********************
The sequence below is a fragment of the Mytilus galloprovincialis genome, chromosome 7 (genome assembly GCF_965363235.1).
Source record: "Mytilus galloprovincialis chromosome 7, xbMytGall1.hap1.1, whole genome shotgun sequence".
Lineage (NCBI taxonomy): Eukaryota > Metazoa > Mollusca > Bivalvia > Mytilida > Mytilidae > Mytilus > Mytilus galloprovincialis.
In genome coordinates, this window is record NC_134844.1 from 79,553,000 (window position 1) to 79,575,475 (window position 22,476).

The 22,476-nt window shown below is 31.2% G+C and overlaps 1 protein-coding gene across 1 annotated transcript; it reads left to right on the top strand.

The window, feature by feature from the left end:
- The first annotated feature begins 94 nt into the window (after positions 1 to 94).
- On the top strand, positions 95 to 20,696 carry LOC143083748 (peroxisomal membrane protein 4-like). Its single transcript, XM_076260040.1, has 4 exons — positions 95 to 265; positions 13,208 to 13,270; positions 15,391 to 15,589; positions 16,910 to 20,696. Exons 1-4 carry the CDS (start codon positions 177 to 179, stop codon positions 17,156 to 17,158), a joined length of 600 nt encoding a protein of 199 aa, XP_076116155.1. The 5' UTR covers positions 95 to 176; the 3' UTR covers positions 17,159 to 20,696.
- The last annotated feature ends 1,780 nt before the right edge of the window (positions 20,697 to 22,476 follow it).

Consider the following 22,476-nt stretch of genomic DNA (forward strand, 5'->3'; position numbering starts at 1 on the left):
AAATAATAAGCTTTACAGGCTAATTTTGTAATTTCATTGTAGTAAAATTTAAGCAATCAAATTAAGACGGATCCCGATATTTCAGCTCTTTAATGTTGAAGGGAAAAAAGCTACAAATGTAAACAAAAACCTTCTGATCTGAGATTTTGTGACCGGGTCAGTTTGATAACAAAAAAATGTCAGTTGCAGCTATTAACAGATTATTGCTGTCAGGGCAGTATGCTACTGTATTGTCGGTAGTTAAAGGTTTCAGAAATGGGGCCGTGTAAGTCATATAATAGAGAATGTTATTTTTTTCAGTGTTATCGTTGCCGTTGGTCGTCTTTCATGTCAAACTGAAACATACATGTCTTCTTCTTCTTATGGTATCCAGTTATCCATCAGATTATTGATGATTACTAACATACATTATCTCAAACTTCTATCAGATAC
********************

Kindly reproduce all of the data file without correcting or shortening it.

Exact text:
The sequence below is a fragment of the Mytilus galloprovincialis genome, chromosome 7 (genome assembly GCF_965363235.1).
Source record: "Mytilus galloprovincialis chromosome 7, xbMytGall1.hap1.1, whole genome shotgun sequence".
Lineage (NCBI taxonomy): Eukaryota > Metazoa > Mollusca > Bivalvia > Mytilida > Mytilidae > Mytilus > Mytilus galloprovincialis.
In genome coordinates, this window is record NC_134844.1 from 79,553,000 (window position 1) to 79,575,475 (window position 22,476).

The 22,476-nt window shown below is 31.2% G+C and overlaps 1 protein-coding gene across 1 annotated transcript; it reads left to right on the top strand.

The window, feature by feature from the left end:
- The first annotated feature begins 94 nt into the window (after positions 1 to 94).
- On the top strand, positions 95 to 20,696 carry LOC143083748 (peroxisomal membrane protein 4-like). Its single transcript, XM_076260040.1, has 4 exons — positions 95 to 265; positions 13,208 to 13,270; positions 15,391 to 15,589; positions 16,910 to 20,696. Exons 1-4 carry the CDS (start codon positions 177 to 179, stop codon positions 17,156 to 17,158), a joined length of 600 nt encoding a protein of 199 aa, XP_076116155.1. The 5' UTR covers positions 95 to 176; the 3' UTR covers positions 17,159 to 20,696.
- The last annotated feature ends 1,780 nt before the right edge of the window (positions 20,697 to 22,476 follow it).

Consider the following 22,476-nt stretch of genomic DNA (forward strand, 5'->3'; position numbering starts at 1 on the left):
AAATAATAAGCTTTACAGGCTAATTTTGTAATTTCATTGTAGTAAAATTTAAGCAATCAAATTAAGACGGATCCCGATATTTCAGCTCTTTAATGTTGAAGGGAAAAAAGCTACAAATGTAAACAAAAACCTTCTGATCTGAGATTTTGTGACCGGGTCAGTTTGATAACAAAAAAATGTCAGTTGCAGCTATTAACAGATTATTGCTGTCAGGGCAGTATGCTACTGTATTGTCGGTAGTTAAAGGTTTCAGAAATGGGGCCGTGTAAGTCATATAATAGAGAATGTTATTTTTTTCAGTGTTATCGTTGCCGTTGGTCGTCTTTCATGTCAAACTGAAACATACATGTCTTCTTCTTCTTATGGTATCCAGTTATCCATCAGATTATTGATGATTACTAACATACATTATCTCAAACTTCTATCAGATAC